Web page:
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How to build a luxury hotel in Egypt, according to Mohamed Ali

Whistleblower outlines to MEE how nepotism and debt fuels villas, palaces and hotels built for the army
Ali at the construction site of the future Triumph Luxury Hotel in New Cairo in 2017 (Facebook/Mohamed Ali)

Want to build a luxury hotel in Egypt, but don't have any plans, feasibility studies or even money? 

No problem, says military contractor-turned-whistleblower Mohamed Ali. You simply need to be a high-ranking military official with President Abdel Fattah el-Sisi's ear.

'There is no such thing as feasibility studies. There is a thing of based on your desires'

- Mohamed Ali

"For example," Ali told Middle East Eye this week, "I am a commander from Alexandria and I would like to please my area, and friends and loved ones.

"I would say, 'I want to build a hotel in Alexandria', and OK, he will give you a permit for a hotel in Alexandria. Things are run by nepotism."

For 15 years as a contractor, Ali built these hotels - and villas and palaces - for the armed forces, including projects worth around 1bn Egyptian pounds (today $61m) for Sisi alone, he said.

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Over a wide-ranging two-hour interview with MEE from a secret location in Spain earlier this week, the 45-year-old outlined exactly how the system worked.

Ali said projects were often decided casually on the whims of military officials. "There is no such thing as feasibility studies. There is a thing of 'based on your desires'," he said.

"While we're sitting, having tea, we say, 'Let's suggest to the president to build five, six clubs, as a business for us'. And you have a meeting with him personally. You will receive approval for five or six clubs." 

Once a project was identified, Ali said, the army would write a letter to banks telling them to lend money to a contractor while promising to act as a guarantor. The contractor was to use the letter to get loans.

"Its purpose was to expedite the implementation of the projects, to impress Sisi and to make the people happy with Sisi’s achievements," he said.

'The army would only give you part of your money, as long as you’re working with them'

- Mohamed Ali 

But the letters often failed to do the trick: the banks refused to pay unless contracts were drawn up and the military, he said, almost never formalises contracts, especially when it comes to projects that are "gifted" to Sisi and his inner circle.

"We went back to the army and told them about the banks’ response. They said, 'OK, pay from your pockets until we finalise the contracts'," he said.

So contractors like Ali are often caught up in the army’s system, frequently paid only portions of the amounts they are supposed to be paid and only able to walk away if they are willing to forfeit earnings.

“The army would only give you part of your money, as long as you’re working with them. It gives you [your money] bit by bit,” he said. “It acts in a way that you always stay linked to it."

He added: “I could have easily taken my money, and more, and continued with them until today and I would have made billions, and not only the 220 million [that they owe me]. There are military officers that have billions.”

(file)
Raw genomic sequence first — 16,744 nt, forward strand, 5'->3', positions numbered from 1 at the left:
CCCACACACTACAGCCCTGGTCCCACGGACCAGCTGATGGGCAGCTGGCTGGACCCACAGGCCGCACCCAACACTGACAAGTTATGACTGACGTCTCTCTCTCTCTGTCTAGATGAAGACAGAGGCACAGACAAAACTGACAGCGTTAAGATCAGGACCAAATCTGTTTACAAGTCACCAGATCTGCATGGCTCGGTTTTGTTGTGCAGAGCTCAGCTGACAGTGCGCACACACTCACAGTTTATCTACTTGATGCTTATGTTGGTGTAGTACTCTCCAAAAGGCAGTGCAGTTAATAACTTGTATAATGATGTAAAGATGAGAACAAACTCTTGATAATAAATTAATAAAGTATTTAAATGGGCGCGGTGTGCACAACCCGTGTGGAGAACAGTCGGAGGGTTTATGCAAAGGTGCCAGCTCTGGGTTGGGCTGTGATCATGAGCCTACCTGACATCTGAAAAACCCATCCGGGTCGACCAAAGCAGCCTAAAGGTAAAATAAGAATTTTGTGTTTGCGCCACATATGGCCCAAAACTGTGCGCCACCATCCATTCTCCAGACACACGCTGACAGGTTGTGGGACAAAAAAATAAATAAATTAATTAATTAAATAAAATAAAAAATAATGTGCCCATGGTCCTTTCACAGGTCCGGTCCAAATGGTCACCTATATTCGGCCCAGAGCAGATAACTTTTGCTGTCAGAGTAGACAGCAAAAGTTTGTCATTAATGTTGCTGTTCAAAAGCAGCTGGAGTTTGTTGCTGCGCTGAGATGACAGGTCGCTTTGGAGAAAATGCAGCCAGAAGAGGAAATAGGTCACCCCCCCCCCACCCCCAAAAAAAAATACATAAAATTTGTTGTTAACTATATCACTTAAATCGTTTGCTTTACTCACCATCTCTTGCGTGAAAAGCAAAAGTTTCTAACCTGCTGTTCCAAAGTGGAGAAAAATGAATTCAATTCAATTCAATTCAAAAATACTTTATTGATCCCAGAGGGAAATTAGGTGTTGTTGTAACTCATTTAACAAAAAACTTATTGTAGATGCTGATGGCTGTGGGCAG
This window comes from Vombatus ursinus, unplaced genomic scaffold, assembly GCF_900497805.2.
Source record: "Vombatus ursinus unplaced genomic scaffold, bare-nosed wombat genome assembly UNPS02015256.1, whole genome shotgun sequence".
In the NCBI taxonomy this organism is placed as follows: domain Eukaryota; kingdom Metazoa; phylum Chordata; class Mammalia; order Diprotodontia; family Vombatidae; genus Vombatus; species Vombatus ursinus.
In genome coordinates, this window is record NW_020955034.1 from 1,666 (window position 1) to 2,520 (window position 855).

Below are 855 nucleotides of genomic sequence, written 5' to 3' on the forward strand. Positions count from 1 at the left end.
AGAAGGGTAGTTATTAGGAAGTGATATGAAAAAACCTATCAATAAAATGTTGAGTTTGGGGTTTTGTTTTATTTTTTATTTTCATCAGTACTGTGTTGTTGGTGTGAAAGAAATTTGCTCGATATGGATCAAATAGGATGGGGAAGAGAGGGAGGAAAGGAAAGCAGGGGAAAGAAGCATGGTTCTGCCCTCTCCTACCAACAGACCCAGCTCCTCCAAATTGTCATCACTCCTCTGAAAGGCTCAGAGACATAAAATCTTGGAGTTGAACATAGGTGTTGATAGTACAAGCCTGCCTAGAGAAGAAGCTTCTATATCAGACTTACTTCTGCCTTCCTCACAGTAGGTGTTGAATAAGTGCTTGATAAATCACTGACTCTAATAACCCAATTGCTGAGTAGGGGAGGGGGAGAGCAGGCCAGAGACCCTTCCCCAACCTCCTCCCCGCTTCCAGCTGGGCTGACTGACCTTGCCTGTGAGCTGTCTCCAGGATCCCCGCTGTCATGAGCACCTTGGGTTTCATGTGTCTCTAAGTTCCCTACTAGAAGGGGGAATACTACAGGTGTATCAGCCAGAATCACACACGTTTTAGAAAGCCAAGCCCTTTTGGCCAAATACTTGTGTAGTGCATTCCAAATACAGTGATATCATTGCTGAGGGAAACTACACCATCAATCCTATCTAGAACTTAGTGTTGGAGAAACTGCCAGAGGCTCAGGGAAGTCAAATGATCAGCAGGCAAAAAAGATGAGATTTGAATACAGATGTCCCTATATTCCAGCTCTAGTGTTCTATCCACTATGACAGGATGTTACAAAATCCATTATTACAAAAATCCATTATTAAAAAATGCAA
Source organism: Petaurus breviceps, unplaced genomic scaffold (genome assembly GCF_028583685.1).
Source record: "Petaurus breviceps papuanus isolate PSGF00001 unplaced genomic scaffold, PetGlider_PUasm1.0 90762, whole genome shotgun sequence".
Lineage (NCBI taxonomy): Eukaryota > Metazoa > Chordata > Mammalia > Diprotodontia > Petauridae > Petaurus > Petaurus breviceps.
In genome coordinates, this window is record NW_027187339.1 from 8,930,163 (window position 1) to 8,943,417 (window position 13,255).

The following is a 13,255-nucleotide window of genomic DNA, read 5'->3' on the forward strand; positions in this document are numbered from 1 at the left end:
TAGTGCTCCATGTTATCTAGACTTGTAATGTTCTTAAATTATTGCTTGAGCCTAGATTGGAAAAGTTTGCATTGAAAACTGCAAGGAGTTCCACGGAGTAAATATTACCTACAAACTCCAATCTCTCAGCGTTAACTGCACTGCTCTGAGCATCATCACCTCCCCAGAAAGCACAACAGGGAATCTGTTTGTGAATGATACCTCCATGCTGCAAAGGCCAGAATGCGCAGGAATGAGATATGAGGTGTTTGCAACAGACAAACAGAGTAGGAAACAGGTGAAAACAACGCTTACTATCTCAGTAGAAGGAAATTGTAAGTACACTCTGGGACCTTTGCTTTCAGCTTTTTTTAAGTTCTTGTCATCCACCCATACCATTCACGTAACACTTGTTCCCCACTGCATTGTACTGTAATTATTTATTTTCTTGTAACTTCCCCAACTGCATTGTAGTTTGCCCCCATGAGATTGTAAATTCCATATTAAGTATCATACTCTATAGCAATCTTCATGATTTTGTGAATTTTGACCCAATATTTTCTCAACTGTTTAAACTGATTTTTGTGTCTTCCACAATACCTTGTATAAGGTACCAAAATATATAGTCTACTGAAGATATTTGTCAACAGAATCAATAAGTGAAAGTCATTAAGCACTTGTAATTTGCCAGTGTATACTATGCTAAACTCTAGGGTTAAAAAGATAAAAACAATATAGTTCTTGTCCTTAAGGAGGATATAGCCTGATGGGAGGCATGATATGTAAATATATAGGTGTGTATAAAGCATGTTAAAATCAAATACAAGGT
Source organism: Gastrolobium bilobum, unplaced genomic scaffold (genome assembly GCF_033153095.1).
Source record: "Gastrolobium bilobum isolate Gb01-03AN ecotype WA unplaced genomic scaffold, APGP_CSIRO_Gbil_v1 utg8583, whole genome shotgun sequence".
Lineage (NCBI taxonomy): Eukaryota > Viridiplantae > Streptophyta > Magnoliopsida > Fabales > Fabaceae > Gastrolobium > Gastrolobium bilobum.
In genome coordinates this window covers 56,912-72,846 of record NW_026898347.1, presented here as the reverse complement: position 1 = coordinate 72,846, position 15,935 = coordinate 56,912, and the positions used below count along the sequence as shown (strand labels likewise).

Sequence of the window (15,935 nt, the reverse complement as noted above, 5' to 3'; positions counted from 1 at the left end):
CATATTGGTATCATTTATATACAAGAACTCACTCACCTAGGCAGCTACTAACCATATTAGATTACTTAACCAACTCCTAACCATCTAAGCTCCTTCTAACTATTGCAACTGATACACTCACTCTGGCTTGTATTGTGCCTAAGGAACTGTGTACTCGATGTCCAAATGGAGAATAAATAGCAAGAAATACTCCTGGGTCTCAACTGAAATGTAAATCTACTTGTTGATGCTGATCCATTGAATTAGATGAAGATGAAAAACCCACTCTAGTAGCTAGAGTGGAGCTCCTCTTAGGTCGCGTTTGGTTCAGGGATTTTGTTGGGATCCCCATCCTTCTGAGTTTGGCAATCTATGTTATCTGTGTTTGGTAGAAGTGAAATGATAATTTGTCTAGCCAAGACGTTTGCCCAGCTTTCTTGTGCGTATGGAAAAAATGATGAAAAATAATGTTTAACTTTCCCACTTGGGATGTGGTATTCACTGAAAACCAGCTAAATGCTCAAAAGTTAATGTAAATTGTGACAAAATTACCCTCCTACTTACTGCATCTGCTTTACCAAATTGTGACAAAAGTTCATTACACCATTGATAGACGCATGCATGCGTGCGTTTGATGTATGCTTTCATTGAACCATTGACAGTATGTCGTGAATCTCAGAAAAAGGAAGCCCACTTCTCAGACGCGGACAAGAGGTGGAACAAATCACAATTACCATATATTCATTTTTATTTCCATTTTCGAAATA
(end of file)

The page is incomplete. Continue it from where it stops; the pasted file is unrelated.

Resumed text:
Two billion pound present

Without feasibility studies or formal contracts, which Ali said the army just doesn't use, he described impromptu planning and dangerous building sites.

One of the best examples, Ali said, was the Triumph Luxury Hotel which he built for 2bn Egyptian pounds ($120m in 2017) in New Cairo for Major General Sherif Salah el-Din.

"Can you imagine someone making nice with his colleague with two billion?" he said of the project.

Sherif, known to be a close confidante of Sisi, was living in a house opposite to where the hotel was being built and watched its construction from his balcony, Ali said.

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"We met with him and asked him how many rooms he wants in the hotel. Then he would say, '100, 200'. You feel you are talking with a snack seller," Ali said.

"[You ask] 'How many restaurants?' He calls his friend, asking for his opinion," Ali said. “'Hey friend, I'm working on this project, ordered by President Sisi, and thinking how many restaurants to have in it. What do you think? Shall we do two or three?'”

During the hotel's construction, Ali said he and others raised concerns with a general about one worker’s safety.

“‘Let him burn,’ he said,” Ali recalled. “The most important thing for them was to finish on time and show Sisi that the project was done.”

Also key was the ceremony around the inauguration of the project, Ali said. "This is how you guarantee you will not lose your position," he said.

To open the Triumph in March, the general reportedly hosted actors, artists and businessmen, with performances from Egyptian singers Mohamed Hamaki and Carmen Suleiman until the early morning hours.

Today, Ali said, the hotel, which is located in a residential area, has "no value", and is only useful for members of the armed forces who get reduced rates to hold their weddings at the venue.

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